YouthTime: Get introduced to a new wave of youth activism!

By: Ekaterina Kuznetsova

Youth Time Magazine was established five years ago, with the first issue of the magazine released in October 2010. As the magazine’s President Julia Kinash says: ‘Everyone asks me how did I come up with the name of Youth Time. I thought that it was obvious that young people needed a space for realizing their ambitions, networking and getting published. Youth Time name was right to the point.’

Now, the magazine has evolved  into an independent social media platform .  The website gives passionate, talented and active young people a chance to get published and share their views on culture, education, traveling, politics and other things of interest to the free-thinking youth. Youth Time means publications created by young people for young people, which creates an excellent information hub for the young, educated citizens of the world. Youth Time Magazine comes in different language versions – so far they include English, Russian and Czech.

The Youth Time Summer School event (#ytsummer) was held in Hamburg from 18 to 22 June 2015, with young activists gathering from all over the world to participate in the series of workshops designed to enhance their leadership qualities.


As Rens Saat, the project manager of Youth Time Summer School admits, the selection process was a tough one: ‘We had over three hundred applications and I felt that I was obliged to go through all of them thoroughly. We decided to give feedback to all the people who were rejected and give explanations why. You invest so much time and energy into applying and then never hear back from the Organizers. We thought – this is not fair. That’s why I spent all day talking on Skype with participants who wanted the feedback. We ended up selecting some of them who were rejected at the beginning but demonstrated so much passion and enthusiasm during the course of our Skype conversation.’

Upon the arrival to #ytsummer school, the participants had to participate in the City Quest of Hamburg and complete various tasks that gave them a better idea of the city. You can watch more on this video:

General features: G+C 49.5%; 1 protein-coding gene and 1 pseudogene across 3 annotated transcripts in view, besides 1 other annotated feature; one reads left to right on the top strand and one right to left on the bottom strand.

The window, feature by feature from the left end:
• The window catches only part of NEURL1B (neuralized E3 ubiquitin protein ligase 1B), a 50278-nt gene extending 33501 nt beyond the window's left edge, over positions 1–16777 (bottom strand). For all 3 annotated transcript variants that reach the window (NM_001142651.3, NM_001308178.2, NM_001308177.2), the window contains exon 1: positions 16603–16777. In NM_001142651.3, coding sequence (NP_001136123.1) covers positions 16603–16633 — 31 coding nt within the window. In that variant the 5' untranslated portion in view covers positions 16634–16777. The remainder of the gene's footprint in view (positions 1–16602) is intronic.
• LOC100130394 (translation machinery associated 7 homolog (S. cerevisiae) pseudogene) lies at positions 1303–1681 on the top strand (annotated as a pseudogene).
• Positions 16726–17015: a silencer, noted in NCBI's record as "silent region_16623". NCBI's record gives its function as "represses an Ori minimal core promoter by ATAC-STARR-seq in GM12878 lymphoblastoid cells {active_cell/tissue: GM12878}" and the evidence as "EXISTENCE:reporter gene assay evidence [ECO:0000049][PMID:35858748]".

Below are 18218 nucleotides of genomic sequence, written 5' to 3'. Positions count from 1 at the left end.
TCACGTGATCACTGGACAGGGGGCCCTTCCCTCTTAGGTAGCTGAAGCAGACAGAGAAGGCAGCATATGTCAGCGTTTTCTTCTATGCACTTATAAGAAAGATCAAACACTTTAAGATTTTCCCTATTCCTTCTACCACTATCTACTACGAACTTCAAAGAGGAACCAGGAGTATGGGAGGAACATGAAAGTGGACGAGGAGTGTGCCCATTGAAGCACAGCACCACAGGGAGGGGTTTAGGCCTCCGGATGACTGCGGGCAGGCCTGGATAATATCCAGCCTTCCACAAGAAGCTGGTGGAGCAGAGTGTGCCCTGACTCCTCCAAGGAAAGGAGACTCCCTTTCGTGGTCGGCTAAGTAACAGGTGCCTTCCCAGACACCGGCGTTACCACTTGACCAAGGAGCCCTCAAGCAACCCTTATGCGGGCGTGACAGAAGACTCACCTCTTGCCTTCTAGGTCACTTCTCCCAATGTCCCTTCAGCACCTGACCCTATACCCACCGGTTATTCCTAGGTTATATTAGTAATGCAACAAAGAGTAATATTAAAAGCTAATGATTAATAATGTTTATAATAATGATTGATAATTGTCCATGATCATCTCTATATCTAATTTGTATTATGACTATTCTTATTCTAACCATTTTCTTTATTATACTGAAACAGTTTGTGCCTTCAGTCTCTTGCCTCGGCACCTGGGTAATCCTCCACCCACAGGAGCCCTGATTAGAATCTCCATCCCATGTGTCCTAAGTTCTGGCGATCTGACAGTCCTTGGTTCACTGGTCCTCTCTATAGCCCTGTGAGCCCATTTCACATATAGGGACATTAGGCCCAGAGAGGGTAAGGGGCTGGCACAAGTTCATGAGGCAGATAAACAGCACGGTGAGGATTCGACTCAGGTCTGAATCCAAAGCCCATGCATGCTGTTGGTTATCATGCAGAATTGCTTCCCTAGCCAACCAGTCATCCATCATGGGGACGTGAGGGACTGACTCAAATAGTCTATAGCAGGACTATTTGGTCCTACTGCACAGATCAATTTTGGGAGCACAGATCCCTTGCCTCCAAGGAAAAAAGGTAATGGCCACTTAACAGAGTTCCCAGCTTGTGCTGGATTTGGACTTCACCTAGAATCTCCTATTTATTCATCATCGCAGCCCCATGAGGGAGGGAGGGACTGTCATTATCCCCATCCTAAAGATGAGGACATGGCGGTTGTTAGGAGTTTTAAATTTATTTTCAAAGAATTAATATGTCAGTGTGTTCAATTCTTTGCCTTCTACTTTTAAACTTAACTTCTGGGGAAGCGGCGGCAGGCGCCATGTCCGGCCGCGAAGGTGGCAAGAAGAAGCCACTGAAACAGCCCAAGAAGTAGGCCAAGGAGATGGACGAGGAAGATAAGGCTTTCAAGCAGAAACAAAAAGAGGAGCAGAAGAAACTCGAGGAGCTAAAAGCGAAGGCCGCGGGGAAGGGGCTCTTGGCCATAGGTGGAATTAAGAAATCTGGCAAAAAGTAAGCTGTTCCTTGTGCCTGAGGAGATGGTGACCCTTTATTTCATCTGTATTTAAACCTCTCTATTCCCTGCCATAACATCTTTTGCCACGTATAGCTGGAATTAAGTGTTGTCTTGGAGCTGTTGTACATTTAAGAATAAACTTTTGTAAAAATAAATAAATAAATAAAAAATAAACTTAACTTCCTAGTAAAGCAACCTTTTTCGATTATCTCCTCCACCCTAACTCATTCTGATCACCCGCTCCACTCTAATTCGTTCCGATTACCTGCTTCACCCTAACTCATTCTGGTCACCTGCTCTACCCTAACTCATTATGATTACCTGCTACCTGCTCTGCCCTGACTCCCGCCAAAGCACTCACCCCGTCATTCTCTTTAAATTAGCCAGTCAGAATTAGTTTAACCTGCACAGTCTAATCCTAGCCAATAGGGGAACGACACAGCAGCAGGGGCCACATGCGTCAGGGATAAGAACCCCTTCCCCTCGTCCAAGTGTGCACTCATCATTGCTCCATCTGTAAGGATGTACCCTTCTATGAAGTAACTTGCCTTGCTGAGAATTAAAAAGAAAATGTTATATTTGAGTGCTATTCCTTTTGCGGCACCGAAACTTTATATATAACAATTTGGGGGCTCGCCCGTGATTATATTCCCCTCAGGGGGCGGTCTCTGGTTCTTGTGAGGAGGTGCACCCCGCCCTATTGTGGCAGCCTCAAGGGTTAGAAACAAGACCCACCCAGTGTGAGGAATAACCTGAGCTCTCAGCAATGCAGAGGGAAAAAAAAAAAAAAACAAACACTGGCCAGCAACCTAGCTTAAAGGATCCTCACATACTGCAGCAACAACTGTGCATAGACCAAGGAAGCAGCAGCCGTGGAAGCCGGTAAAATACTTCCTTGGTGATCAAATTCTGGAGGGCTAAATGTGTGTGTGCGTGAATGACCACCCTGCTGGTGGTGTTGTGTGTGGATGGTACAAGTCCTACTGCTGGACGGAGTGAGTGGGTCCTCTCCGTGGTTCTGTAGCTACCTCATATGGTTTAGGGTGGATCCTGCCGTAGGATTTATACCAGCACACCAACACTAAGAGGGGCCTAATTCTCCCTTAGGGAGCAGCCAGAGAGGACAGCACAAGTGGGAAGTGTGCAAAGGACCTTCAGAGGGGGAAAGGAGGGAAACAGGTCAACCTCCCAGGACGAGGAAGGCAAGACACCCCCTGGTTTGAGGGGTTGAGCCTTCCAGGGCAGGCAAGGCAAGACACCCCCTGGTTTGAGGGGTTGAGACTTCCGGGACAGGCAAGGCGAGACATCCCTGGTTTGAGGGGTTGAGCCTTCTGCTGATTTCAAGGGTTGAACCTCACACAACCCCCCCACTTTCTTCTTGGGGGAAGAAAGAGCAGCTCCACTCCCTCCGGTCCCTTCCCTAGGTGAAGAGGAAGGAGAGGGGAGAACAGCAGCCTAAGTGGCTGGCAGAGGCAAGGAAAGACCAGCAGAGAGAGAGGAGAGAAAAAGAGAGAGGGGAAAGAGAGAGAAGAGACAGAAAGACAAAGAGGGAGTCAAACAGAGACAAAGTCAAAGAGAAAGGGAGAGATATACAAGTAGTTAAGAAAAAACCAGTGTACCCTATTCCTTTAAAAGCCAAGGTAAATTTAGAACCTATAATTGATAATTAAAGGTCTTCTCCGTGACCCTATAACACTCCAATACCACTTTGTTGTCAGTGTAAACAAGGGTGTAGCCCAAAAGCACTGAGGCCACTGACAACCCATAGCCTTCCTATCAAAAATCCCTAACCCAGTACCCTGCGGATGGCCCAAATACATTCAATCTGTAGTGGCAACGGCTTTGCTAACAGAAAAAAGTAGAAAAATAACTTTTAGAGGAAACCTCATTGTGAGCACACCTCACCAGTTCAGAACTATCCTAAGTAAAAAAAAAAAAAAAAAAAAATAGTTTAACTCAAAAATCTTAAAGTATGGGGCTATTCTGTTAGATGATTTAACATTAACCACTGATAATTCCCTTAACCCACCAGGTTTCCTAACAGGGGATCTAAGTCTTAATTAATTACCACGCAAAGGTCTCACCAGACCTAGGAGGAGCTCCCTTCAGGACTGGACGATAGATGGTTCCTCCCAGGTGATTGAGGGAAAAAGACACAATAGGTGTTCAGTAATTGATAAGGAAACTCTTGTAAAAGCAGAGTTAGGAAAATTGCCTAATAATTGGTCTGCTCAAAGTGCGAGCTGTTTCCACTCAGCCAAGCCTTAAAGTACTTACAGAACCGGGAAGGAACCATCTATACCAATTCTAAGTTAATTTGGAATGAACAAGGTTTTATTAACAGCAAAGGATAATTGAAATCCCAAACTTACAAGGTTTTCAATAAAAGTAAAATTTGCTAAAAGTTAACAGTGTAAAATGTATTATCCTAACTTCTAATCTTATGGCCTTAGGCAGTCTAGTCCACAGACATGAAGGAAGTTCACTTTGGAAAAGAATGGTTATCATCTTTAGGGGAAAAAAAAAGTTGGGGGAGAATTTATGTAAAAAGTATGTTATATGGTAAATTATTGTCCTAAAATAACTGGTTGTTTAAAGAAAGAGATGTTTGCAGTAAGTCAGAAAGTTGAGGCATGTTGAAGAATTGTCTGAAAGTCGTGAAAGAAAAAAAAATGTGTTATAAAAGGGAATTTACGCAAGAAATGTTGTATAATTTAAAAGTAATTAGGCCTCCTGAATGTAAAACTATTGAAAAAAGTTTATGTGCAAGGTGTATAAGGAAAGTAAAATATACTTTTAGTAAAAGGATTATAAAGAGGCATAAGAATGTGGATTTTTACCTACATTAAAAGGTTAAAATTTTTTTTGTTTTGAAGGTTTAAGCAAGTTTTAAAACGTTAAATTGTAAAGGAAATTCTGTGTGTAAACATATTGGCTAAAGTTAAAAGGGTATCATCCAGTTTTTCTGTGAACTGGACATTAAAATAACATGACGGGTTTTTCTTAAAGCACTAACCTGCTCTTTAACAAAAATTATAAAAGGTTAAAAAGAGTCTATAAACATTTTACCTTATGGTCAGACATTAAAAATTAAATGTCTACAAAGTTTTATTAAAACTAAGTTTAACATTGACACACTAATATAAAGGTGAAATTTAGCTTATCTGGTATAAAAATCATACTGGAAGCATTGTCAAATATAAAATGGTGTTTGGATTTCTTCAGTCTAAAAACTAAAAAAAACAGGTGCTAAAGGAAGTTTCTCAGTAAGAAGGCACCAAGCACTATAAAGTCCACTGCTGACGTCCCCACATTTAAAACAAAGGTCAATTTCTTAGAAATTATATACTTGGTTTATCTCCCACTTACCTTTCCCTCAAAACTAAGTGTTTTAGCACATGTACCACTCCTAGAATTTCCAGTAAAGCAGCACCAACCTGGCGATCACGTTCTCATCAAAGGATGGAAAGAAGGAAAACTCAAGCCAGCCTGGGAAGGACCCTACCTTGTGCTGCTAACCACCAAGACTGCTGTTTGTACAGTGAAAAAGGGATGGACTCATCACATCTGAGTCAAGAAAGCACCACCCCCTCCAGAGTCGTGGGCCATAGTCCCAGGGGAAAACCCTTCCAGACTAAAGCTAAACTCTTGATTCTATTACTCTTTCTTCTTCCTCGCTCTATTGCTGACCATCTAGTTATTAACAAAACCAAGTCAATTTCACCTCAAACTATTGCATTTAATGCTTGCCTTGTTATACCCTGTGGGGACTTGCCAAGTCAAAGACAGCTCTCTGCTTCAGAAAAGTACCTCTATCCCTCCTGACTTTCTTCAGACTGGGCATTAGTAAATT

The next few days were busy with workshops led by professional trainers. The ‘Breaking Stereotypes’ workshop introduced by Adi Kolasevic engaged a lot of participants through its interactivity – the participants had to imagine stereotypes in non-formal ways. ‘Stereotypes and prejudice are part of any human being. It is natural to have them. You can hardly reach the point in life where you stop stereotyping. Essence is in understanding the nature of stereotypes and roots of the problem. This can help you to understand yourself better and be more opened to the world.’ – shares Adi.

European Youth Press board member Anna Saraste has recently explored the idea of reconciliative journalism and whether journalism is capable of fostering dialogue between the conflicting parties. Youth Time experts also looked into idea of conflict reconciliation but from a different point of view. Jaron Reisman, trainer and enterpreuner from the Netherlands invited the participants to take an internal approach to every conflict: ‘People tend to think externally but what we really need to do is look into ourselves. The core of the philosophy of my work is about going inside and exploring the conflict from there.’

‘Articulating your ideas in a right manner and presenting them in cohesive ways is essential for everyone, including young people’’ – believes Sven Anger, a professional trainer from Germany. In his ‘Art of Negotiation’ workshop, Sven taught the participants that successful negotiation becomes effective through asking questions, body language and finding good intentions in every person. ‘Start asking trivial questions, make it simple. Not the question itself but your insecurity asking the question leads to failure.’


Economic policy advisor of the EU, Dimitris Psarrakis from Greece reflected on his experiences of how the public diplomacy works and what mechanisms can trigger the effective results and sufficient organization of diplomatic practices. ‘Diplomacy is an Art. Some people have more talents, some less. But I am convinced that everyone has an ability to learn about daily diplomacy model and implement some of its techniques in their everyday lives.’

The participants of the Youth Time event enjoyed the activities and trainings. ‘Youth Time Summer School has totally changed me. I learned so many new things and started to understand myself and the world around me better. I would love to take part in future trainings!’ – said one of the participants, Rinat Kapev.

Youth Time Magazine has many plans for the future and invites youth from different corners of the world to contribute to their activities. If you want to get published e-mail:

Follow  website for more updates on future events and activities and do not miss your chance to participate in one of them.